Brexit: Major shock as EU imports fall by a quarter

Penny Mordaunt discusses post-Brexit UK-US trade deal

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The Centre for Economic Performance (CEP) at the London School of Economics and Political Science found the shocking fall in what they claim is the most comprehensive study yet into the effects of Brexit on trade between the UK and EU. It did find, however, that exports to the bloc avoided such a dramatic fall, with a smaller and temporary drop.

The CEP say that it found trade between UK and EU was stable after 2016’s referendum until 2020.

It added that there was no evidence that uncertainty and anticipation – often heralded to be some of the most damaging post-Brexit forces for the economy – had any substantial impact on relative trade.

However, trading was hit with a “substantial reorientation” after the introduction of the UK-EU Trade and Cooperation Agreement (TCA) at the start of 2021.

The paper, named Unravelling Deep Integration: UK Trade In The Wake Of Brexit, analyses the first year of trade under the agreement and does not capture long-term effects.

It described the shift as a “major shock”.

The paper said: “The UK’s departure from the EU’s single market and customs union at the start of 2021 caused a major shock to UK-EU trade.

“We estimate that the new TCA trade relationship led to a sudden and persistent 25 percent fall in relative UK imports from the EU.”

Rebecca Freeman, co-author of the report clarified that exports were still affected by the agreement, albeit less dramatically.

She said: “Although it is surprising that imports were hit harder than exports during the first year of the TCA, it would be a mistake to conclude that exporters were unaffected.

“The number of export relationships with the EU fell sharply in 2021.”

According to an analysis of changes in trade patterns for 1,200 products, “lower value relationships” were hit particularly hard for exports to the EU.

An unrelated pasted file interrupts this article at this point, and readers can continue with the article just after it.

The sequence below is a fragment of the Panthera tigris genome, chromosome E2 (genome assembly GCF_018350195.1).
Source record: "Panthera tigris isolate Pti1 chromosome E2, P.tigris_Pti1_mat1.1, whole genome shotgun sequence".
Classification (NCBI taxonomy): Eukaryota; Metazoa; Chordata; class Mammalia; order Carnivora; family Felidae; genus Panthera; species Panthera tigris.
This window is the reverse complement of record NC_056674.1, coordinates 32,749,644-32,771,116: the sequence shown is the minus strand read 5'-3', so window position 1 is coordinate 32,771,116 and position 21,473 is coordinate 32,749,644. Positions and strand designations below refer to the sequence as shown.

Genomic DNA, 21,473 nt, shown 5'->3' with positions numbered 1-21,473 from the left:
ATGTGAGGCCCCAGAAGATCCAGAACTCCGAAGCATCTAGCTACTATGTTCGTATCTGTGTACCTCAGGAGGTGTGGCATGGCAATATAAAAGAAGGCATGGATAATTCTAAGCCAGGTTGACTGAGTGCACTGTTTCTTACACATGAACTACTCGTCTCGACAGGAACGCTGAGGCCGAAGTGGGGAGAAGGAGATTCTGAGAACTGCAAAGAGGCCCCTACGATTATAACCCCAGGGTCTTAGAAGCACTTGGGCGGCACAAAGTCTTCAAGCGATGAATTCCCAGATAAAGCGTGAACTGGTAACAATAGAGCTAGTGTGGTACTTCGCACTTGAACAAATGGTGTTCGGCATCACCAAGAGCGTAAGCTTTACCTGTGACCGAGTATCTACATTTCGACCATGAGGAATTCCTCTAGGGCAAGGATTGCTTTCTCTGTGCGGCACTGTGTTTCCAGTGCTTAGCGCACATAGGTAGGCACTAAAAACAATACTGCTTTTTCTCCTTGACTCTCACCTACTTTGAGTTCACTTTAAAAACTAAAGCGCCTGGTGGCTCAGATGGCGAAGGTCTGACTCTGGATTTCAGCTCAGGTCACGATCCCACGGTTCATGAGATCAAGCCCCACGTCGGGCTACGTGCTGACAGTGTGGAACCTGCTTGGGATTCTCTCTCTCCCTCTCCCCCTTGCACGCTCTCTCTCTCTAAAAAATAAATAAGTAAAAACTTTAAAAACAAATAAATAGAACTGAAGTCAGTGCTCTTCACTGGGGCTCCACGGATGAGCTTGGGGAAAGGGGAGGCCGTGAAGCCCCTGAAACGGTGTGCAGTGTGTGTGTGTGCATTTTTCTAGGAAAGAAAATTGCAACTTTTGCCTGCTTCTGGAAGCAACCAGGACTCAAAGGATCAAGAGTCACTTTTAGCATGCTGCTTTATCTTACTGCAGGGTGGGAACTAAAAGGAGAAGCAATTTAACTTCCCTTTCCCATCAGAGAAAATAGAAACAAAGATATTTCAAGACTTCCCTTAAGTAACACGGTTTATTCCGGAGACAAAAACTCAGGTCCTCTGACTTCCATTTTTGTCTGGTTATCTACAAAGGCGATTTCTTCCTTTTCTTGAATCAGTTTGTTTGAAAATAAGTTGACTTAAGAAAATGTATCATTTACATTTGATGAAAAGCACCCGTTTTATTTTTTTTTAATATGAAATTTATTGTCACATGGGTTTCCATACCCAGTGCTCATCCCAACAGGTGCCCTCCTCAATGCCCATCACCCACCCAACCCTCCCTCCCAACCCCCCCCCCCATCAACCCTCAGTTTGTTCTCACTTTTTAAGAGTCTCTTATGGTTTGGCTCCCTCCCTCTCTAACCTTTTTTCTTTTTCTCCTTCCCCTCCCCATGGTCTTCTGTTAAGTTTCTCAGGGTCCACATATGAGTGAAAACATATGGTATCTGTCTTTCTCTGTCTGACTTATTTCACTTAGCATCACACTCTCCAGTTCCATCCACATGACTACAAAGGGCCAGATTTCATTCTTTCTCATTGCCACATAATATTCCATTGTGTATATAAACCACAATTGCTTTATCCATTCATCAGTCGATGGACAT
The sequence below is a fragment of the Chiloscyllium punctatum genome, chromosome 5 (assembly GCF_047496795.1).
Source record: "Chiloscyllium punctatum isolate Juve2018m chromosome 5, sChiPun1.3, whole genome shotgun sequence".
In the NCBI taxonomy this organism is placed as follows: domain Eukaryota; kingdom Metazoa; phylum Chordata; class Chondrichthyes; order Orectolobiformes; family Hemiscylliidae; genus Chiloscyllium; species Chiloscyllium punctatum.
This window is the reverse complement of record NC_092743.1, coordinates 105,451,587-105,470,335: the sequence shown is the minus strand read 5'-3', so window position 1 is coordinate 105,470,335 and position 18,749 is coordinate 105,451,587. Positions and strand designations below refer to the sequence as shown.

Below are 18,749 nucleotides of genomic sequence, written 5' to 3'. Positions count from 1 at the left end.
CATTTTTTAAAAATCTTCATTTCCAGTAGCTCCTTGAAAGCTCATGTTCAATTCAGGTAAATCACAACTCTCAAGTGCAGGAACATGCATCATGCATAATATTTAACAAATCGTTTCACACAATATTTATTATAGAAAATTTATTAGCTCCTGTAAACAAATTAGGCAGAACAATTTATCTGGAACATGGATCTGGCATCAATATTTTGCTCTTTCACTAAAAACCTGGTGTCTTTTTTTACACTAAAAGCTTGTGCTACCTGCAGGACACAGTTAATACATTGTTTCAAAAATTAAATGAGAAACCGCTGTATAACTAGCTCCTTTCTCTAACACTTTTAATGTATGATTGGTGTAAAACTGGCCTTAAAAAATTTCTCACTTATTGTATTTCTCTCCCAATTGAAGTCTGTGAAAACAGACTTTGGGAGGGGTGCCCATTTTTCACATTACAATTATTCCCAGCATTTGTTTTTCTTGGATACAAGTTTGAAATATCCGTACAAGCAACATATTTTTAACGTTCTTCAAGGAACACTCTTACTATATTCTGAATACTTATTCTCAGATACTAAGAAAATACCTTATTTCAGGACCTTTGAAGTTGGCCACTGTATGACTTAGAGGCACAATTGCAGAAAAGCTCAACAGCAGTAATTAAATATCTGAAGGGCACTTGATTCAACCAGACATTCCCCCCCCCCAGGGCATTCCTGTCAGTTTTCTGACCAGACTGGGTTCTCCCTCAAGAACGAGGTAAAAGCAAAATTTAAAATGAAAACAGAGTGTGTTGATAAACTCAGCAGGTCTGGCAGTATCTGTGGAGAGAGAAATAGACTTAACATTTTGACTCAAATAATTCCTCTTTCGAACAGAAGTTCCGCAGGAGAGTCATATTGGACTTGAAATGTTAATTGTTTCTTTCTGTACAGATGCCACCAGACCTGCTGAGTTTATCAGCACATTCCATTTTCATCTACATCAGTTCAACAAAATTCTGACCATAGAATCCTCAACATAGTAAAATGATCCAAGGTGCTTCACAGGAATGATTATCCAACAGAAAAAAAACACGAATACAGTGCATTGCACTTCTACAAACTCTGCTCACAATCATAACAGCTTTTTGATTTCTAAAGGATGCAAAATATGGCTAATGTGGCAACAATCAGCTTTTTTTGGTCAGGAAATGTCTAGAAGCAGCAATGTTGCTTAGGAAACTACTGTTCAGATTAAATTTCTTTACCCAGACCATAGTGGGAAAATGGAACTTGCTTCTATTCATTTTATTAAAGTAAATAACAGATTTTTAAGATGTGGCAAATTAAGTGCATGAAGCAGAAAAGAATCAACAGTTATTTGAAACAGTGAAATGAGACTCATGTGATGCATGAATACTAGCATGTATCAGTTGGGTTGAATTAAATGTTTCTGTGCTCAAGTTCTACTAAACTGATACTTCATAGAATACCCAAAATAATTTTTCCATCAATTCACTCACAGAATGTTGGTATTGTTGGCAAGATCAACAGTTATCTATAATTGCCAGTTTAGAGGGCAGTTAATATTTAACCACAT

CEP said the findings correlate with widespread claims that the trade agreement resulted in many smaller UK firms to stop exporting to the EU.

Co-author and Cambridge PhD student Thomas Prayer said that the fall in the number of exported products to the EU is “remarkable”.

He added: “It appears the UK simply stopped selling a lot of products to smaller countries in the EU.”

Thomas Sampson, another co-author and associate professor of economics at LSE, said: “The Trade and Cooperation Agreement has increased trade costs, leading to a fall in imports from the EU and reducing the number of products exported to the EU by UK traders.

“These changes make the UK a harder place to do business.”

Co-author and professor of economics at UCL, Kalina Manova, said: “These findings suggest that UK firms did not rush to adjust their trade activity following the referendum, despite dramatically heightened uncertainty about the future UK-EU trade relationship.

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“Once effective trade costs did rise, however, they started to quickly reorganise their global input sourcing away from the EU while seemingly more gradually adjusting their export sales.”

A Government spokesman said: “Through our Export Support Service, expanded export academies and a landmark export strategy, we are ensuring that businesses of all sizes have the support they need to trade effectively with Europe and seize new opportunities as we strike trade deals around the world.

“Given the impact of Covid-19 on global supply chains, we have been introducing import controls in phases throughout 2022 in order to give businesses more time to prepare.

“Through our targeted multimedia campaign and a series of sector-based webinars, businesses are also signposted to the relevant import information and support to help them.”

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